See, stories in which magical drug insights give a character (or author, I suppose) insight into reality-as-it-is always seemed unsatisfying to me. Morrison seemed to undercut the sincere spirit journey version in Animal Man with all the scenes in The Invisibles that suggest that while you can believe you’ve taken a drug, you can never trust yourself to believe you’re in reality. New X-Men has an awkward anti-drug slant, and drugs other than sex and reality seem to be basically absent from The Filth, which is odd. OK, they’re not absent, but they’re not consciousness-altering either. Tony needs his cat medicine, though what medicine and for what condition is both unclear and crucial. And the president has to take drugs to become a crack whore, so I’m not sure if that means the drugs he takes bring him into closer contact with his real self or not. And then there’s the medical marijuana sequence at the end, in which a guy who nearly killed himself while stoned prolongs his painful status quo (and maybe dulls the pain) with more drugs. So apparently I was crazy in thinking drugs don’t figure in much, but it still seems odd to me that drugs don’t show up more in the filth of the world than they do. I guess it’s still significant that they don’t seem to bring any extra awareness or sensitivity and that just living “normally” clouds your mind too.

What I found revealing about Be Glad was that contrary to what I’d gathered from their songs, The Incredible String Band didn’t believe there were lots of gods in the world. They believed they were gods, creating for their own enjoyment and amusement, and audience was of little concern. I like being ignored like that, because it means they don’t bother to pander to me. It might be that this is what Grant Morrison does too. Some readers think what he does is just playing with whatever he finds intriguing at the time, and I can’t totally disagree. I just think I have enough overlap that the ideas remain interesting without so much that I find them trite, but I guess the question is whether this matters to Morrison. It only matters to me inasmuch as I’ve described; the way he writes is interesting to me, and so I stay interested, not very exciting. And sometimes I think he fails completely at synthesizing things, and that’s interesting too. But while The Incredible String Band was not commercial (or at least I hope they didn’t have commercial aspirations, since their fame was fleeting) and could stand to say heartfelt but unhelpful things to Newsweek interviewers, beaming while their girlfriends embroidered tunics in the background, Morrison is making a real living writing comics and doing fairly well. Does this mean he has an obligation to give his audience what it wants? My standard answer when this question arises in comics is that that would be a horrible idea, because I really don’t want to see Wolverine battling a set of breasts the size of Connecticut. But obviously Morrison has to take audience into account to some degree if he wants to make any money, and I really don’t know how he or others manage this.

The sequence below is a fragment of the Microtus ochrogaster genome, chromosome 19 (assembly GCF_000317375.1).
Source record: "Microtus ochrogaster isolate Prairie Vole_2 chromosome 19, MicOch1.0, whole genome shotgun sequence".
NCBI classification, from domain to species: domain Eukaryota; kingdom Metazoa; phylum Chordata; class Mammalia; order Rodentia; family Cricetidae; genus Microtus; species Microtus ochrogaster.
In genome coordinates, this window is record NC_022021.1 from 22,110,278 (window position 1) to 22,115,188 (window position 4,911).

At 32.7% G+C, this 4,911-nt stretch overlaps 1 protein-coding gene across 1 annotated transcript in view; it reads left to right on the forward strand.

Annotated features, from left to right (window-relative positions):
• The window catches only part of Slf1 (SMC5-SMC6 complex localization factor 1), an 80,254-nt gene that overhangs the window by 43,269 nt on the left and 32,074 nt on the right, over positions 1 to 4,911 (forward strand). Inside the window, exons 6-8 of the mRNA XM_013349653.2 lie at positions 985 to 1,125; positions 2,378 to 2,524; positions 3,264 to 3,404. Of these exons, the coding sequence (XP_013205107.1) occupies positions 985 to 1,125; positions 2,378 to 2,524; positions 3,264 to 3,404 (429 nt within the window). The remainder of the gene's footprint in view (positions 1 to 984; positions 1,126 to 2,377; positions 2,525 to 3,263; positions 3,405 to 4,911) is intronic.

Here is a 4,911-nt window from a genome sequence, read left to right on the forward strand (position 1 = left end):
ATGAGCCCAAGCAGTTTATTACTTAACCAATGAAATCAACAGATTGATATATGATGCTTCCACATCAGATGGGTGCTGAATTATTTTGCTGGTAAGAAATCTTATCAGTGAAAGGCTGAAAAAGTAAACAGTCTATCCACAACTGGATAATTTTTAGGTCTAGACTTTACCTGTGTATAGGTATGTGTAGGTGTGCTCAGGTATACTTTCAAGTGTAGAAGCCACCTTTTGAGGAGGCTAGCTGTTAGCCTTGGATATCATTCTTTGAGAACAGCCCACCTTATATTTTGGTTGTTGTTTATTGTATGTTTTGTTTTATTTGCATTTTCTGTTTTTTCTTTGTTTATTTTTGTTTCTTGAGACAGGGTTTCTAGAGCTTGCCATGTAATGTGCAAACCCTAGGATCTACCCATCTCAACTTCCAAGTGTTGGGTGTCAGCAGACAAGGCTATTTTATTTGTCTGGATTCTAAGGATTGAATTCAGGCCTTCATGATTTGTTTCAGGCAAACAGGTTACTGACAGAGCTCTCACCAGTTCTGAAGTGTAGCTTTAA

So I didn’t talk about The Filth much, but that’s because this was a night to think about what it means to be creating a good world in art and in life. I’m never sure I’m up to it, but there also doesn’t seem to be an acceptable alternative. And there’s another gnomic statement you can use to sum up The Filth. Perhaps I ought to start collecting them, and maybe that would be a start.

And I bid you good night.

Gunk and Gender: Preliminary Filth Thoughts

Jim Henley wanted to know what women think of The Filth. I finished it last night and I think it’s Grant Morrison all right, and you’re not going to get much more out of me tonight, because my head is rebelling and I need medicine that works or, failing that, sleep. Ok, and what I need most of all is pictures of little kids with superimposed ants’ heads. Lots. I very much need this. I suppose pictures of rotund fellows with eye-bellies would be acceptable, at least the utopian sort, but not as good.

Anyway, the reason Jim Henley wants to know what women think is that he’s worried (or perhaps not worried) that The Filth is a guy thing. I don’t have a good answer to that question. I’m not comfortable with the idea that women deal with filth and bodies more or earlier than men (speaking of course in huge generalizations) do. Yeah, yeah, we’ve got menstruation and the awkwardness of breasts and having to deal with being an object of attraction, and I’ve managed to make my peace with the first of those things at least. But even as a young adolescent when I wanted to be anything but feminine, I wouldn’t have wanted to have to deal with random erections and wet dreams and all that hideously sexual guy-stuff. Also booger jokes. Ugh.